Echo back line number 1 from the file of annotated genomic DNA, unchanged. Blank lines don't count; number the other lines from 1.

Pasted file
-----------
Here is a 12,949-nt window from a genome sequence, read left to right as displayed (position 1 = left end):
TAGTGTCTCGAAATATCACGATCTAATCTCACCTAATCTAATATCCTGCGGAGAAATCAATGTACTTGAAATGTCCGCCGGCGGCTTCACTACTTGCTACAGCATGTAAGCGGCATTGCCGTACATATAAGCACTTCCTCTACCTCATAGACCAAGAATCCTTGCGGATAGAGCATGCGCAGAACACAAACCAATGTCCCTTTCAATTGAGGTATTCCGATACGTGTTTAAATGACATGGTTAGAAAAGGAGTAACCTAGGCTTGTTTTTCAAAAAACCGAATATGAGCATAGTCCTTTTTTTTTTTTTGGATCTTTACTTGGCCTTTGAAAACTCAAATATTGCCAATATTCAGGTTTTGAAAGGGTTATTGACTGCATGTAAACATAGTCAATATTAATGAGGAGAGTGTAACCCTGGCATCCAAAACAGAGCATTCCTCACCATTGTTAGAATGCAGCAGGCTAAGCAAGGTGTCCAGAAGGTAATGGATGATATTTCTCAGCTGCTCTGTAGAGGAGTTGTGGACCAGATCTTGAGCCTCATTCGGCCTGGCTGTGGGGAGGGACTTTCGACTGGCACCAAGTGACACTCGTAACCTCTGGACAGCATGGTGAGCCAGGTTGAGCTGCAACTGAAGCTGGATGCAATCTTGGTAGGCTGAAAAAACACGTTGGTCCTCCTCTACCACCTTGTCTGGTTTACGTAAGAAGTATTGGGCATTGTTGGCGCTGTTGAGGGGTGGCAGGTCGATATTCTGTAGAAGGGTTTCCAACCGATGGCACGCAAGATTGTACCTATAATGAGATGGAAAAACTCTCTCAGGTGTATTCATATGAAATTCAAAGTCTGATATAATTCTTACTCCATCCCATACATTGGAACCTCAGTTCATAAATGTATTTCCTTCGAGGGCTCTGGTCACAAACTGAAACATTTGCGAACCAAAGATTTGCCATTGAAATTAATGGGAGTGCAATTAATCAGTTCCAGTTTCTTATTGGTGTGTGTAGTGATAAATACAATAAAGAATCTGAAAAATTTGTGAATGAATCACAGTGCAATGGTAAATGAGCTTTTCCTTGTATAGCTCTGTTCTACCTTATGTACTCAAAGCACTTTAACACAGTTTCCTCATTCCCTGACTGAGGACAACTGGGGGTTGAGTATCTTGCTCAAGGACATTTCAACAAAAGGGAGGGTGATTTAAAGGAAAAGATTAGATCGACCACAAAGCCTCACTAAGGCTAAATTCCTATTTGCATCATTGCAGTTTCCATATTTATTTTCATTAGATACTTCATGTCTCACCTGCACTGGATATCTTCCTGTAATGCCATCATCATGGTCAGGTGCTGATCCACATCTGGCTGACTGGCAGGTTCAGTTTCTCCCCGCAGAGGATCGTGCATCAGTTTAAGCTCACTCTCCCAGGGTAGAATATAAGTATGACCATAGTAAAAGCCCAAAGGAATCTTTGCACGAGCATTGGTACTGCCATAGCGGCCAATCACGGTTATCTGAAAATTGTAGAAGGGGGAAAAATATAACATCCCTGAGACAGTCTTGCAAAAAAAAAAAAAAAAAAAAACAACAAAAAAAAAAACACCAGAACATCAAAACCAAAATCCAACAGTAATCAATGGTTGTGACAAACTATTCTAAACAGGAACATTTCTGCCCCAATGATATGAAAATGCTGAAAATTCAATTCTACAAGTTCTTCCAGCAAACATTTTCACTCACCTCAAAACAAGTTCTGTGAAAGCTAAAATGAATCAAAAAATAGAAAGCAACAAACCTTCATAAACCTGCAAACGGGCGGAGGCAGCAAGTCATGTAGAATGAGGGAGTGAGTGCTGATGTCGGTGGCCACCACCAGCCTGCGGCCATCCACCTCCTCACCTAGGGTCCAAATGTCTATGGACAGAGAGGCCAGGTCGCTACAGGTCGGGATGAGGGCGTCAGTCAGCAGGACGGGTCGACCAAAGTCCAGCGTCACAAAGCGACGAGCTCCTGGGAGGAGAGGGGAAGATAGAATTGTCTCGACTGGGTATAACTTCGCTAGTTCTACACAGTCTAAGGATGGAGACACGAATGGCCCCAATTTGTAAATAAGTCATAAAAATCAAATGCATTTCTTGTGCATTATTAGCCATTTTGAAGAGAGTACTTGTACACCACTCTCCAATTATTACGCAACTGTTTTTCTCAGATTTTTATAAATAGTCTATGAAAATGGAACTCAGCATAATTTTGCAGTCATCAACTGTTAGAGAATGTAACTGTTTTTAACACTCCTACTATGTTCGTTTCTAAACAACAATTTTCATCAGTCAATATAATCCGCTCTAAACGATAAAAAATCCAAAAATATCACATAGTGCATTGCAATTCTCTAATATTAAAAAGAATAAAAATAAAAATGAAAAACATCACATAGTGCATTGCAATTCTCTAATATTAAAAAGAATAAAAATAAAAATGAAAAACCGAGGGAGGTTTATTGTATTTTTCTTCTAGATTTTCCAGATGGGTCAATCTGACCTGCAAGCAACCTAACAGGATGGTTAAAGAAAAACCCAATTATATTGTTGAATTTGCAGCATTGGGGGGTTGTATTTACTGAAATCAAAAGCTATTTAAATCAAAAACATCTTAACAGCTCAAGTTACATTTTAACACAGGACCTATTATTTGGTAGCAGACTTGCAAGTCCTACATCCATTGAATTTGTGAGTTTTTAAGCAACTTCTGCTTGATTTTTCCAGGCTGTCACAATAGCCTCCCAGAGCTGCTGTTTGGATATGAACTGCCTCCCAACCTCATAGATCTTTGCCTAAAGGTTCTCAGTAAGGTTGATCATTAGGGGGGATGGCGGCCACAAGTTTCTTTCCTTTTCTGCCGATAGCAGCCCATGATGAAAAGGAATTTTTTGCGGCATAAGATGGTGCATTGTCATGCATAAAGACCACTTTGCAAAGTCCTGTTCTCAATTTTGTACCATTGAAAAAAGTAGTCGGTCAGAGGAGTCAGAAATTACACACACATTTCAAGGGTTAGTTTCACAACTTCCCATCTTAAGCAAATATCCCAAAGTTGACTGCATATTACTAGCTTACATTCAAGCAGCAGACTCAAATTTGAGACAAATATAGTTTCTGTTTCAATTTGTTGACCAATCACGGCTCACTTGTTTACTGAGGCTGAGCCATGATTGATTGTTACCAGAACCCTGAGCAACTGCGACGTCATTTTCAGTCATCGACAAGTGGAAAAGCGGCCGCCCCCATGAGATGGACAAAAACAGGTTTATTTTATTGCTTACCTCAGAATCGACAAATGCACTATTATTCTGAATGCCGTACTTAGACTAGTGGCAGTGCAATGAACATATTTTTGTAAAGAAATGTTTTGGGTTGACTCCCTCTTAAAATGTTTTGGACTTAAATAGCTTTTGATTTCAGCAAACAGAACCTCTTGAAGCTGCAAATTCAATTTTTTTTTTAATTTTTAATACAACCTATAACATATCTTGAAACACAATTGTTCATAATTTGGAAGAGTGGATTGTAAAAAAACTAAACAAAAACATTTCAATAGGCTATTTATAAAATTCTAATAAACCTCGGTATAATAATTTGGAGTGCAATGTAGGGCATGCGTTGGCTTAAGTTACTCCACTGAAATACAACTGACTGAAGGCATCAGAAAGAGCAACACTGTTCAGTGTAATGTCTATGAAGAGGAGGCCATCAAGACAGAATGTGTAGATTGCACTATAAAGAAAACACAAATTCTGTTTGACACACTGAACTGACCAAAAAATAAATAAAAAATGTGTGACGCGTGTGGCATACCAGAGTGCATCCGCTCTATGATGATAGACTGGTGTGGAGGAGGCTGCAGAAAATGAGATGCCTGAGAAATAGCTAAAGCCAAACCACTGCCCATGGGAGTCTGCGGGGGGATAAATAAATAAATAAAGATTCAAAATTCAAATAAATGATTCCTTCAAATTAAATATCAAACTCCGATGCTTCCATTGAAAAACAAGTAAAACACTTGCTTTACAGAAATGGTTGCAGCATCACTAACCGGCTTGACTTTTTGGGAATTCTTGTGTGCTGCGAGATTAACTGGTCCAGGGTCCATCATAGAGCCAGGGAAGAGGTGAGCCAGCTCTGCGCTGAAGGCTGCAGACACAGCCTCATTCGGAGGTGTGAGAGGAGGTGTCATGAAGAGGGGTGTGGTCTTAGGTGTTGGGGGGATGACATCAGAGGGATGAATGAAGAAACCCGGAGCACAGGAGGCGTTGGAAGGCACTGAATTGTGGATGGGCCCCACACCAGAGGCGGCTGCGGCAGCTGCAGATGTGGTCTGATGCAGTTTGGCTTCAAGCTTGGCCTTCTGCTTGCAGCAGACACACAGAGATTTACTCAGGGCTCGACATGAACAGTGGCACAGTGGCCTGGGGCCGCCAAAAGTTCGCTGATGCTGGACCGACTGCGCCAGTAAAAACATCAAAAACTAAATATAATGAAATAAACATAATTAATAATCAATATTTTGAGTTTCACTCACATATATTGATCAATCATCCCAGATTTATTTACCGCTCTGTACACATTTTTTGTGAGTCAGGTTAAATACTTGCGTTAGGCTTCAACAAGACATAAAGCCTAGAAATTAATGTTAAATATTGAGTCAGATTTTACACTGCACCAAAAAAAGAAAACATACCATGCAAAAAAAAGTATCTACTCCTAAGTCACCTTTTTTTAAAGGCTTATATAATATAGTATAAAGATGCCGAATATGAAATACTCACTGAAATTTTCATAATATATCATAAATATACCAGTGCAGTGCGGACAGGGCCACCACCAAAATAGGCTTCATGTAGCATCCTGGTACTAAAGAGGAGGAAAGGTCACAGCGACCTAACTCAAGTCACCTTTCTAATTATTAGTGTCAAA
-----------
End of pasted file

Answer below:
Here is a 12,949-nt window from a genome sequence, read left to right as displayed (position 1 = left end):